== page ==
Student Spotlight: Nikoo Sarraf & Jennifer Chen

In their Tech Forum talk, "The difference queer fanfiction makes: Lessons for the publishing industry," Nikoo and Jennifer presented their research on queer representation in fanfiction and mainstream fiction.
Image by Jennifer Chen (left) and Nikoo Sarraf (right).

Nikoo Sarraf recently graduated from McGill University with a BA in Computer Science and Hispanic Studies and is currently enrolled in the MA in Digital Humanities. Jennifer Chen is a second-year B.Sc. student at McGill University, planning to major in Computer Science.

As members of our .txtlab, Nikoo and Jennifer have spent the last year working on a research project that analyzes the textual and stylistic markers of queer fanfiction as a powerful and transformative form of writing, especially for LGBTQ+ youth.

"Fanfiction normalizes intimacy and emotional vulnerability for sexual and gender minority youth."

In their research, Nikoo and Jennifer run text mining analyses with tools such as NLTK and MALLET on a dataset of nearly 14,000 fanfics and a collection of 426 novels "to better understand the stylistic qualities of queer fanfiction." They explore taboo, character centrism, and emotional vulnerability with a focus on sexual and gender minorities, and explain the implications of their research for industry publishers: "There appears to be a sizable market for fiction centred around LGBTQ+ characters yet a lack of publications that are being produced to fulfill this demand."

Graph showing most distinctive events of the fanfic data in Chen and Sarraf's work
Image by Jennifer Chen and Nikoo Sarraf.
Events that are most distinctive of the fanfic data based on the results of a log-likelihood ratio test.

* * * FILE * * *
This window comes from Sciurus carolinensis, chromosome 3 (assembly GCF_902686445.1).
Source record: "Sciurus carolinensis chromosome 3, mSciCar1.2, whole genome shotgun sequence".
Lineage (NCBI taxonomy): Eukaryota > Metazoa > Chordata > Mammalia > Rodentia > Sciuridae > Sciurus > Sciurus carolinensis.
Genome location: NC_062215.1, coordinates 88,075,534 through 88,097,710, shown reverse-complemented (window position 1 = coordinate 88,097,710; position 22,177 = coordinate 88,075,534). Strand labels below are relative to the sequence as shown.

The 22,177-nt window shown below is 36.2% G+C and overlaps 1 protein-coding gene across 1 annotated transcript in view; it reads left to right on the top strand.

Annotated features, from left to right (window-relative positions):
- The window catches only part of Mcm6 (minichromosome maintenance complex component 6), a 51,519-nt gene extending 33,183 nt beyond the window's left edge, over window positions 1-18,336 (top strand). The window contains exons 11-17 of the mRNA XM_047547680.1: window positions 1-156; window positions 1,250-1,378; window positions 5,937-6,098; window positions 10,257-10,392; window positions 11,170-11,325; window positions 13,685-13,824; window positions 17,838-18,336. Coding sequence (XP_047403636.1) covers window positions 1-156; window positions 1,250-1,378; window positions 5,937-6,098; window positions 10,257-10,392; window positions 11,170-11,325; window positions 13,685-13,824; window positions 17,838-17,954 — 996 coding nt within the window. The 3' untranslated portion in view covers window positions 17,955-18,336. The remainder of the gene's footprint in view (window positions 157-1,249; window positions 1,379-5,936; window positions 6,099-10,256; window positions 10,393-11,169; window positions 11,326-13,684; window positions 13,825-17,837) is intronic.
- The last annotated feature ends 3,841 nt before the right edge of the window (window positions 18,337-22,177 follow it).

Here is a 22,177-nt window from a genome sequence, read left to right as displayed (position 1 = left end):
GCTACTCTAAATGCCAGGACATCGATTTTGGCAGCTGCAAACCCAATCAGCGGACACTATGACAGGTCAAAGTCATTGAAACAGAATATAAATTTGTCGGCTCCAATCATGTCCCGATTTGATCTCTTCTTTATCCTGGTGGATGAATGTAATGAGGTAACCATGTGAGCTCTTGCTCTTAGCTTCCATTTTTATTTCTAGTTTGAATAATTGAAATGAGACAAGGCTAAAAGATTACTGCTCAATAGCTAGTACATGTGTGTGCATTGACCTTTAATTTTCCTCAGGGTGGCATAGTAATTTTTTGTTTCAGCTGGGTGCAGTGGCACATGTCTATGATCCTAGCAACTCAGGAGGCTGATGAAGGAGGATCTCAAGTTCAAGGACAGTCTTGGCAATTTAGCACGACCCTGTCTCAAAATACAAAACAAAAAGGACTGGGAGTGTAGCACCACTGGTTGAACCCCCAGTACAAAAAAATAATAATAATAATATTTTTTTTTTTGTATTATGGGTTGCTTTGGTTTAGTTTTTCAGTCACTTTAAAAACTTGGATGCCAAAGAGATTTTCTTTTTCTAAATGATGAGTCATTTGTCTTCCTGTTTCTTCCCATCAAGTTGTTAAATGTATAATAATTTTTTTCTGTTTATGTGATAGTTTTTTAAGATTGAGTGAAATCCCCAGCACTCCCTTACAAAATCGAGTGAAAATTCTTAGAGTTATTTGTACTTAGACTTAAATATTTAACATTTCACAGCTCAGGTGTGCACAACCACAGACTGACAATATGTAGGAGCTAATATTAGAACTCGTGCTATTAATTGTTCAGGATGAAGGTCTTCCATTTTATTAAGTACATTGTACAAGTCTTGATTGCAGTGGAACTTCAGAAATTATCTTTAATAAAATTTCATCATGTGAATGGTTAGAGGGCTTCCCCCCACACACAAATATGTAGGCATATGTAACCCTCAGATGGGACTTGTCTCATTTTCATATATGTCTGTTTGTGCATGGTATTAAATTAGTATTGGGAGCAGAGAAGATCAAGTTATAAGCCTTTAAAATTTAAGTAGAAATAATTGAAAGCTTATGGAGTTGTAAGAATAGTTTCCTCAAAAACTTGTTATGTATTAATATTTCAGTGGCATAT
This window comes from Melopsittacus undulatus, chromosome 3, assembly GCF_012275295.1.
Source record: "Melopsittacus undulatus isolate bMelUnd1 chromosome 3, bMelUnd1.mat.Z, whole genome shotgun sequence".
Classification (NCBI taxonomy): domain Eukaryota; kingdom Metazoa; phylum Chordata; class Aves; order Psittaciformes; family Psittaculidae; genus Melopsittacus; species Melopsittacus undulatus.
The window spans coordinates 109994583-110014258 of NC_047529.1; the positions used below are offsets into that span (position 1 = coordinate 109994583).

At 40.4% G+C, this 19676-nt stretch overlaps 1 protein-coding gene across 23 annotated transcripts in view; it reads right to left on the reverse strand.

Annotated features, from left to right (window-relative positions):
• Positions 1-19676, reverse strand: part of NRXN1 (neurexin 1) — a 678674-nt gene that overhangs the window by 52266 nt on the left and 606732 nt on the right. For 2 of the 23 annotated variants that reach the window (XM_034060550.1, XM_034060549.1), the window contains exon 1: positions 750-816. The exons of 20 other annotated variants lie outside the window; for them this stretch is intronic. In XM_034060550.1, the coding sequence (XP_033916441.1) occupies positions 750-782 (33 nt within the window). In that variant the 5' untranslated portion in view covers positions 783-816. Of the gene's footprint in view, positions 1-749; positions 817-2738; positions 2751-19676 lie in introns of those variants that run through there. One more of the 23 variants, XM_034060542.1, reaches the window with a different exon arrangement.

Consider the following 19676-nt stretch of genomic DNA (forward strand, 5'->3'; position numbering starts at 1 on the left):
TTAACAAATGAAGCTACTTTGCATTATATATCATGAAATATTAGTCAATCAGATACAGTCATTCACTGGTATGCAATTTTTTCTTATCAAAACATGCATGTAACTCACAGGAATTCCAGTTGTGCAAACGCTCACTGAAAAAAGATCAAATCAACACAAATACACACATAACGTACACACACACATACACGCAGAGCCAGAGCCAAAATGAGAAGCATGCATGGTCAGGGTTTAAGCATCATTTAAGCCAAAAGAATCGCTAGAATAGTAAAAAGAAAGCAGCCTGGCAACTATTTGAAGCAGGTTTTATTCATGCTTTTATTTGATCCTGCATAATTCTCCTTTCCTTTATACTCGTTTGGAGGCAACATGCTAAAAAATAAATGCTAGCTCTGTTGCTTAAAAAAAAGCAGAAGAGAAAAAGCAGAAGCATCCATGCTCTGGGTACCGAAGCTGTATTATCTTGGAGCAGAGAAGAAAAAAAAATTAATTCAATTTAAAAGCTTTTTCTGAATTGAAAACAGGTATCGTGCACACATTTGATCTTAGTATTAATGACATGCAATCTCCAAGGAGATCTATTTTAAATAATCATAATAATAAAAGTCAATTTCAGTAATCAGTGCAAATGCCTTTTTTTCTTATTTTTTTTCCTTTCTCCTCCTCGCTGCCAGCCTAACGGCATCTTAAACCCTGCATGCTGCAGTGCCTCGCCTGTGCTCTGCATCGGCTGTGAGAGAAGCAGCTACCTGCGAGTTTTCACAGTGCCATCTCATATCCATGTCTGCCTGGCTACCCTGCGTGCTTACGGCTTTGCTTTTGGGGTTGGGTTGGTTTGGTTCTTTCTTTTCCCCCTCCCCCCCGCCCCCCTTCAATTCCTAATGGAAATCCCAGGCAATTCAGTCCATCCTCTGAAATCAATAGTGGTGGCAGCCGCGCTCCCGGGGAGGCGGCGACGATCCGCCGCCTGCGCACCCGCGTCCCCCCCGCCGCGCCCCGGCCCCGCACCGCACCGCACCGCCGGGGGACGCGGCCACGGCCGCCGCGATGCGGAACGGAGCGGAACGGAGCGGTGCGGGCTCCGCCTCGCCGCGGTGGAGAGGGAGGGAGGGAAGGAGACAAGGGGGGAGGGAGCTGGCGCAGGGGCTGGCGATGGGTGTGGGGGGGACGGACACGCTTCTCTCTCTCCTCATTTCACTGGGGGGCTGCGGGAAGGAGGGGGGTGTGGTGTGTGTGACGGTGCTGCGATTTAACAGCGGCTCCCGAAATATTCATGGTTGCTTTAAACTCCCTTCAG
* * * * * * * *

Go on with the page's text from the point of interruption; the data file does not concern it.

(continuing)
From the .txtlab to the Tech Forum

Together, Nikoo and Jennifer presented their collaborative work on queer fanfiction at BookNet's Tech Forum on March 10. When asked about their journey to present at this prestigious event, Nikoo and Jennifer explained that it all began at the .txtlab. They both joined the .txtlab last academic year (September 2020) and soon after approached our DH GPD, Prof. Andrew Piper, about this research project. After writing a .txtlab paper in the summer of 2021, Nikoo and Jennifer were contacted by BookNet Canada to present at the Tech Forum. They are grateful for the support and supervision of Prof. Piper, through whom BookNet contacted them: "We are fortunate to work under him. Prof. Piper and the .txtlab really encourage people to get involved."

Poster for Jennifer and Nikoo's presentation at the Tech Forum
Image by Tech Forum (BookNet Canada).

Doing DH at McGill

For Nikoo, the .txtlab was key in her decision to pursue DH: "The .txtlab led me to where I am now. I learned about other people's research, which sparked my interest in DH. It is the reason why I went from Computer Science to DH." Likewise, Jennifer greatly values her experience at McGill: "The .txtlab has taught me a lot. The presentations are eye-opening and it is a great opportunity to be exposed to research. McGill, in general, provides strong foundations to conduct research." Thus, Nikoo and Jennifer encourage their peers to focus on networking and collaboration.

"Don't be afraid to put yourself out there and contact initiatives you are interested in. Putting yourself out there is hard, but it pays off. Take advantage of your time and resources at McGill."

Nikoo and Jennifer will continue their research considering some of the points raised by the Tech Forum audience and hope to publish their paper in the near future.

Graph of topic frequencies in Chen and Sarraf's datasets
Image by Jennifer Chen and Nikoo Sarraf.
Graph showing topic frequencies sorted from most disproportionately represented in the fanfiction dataset (on the right) to most disproportionately represented in the NYT dataset (on the left).

Learn more about Nikoo and Jennifer's research in this .txtlab's blog post and make sure to watch the recording of their presentation at the Tech Forum.

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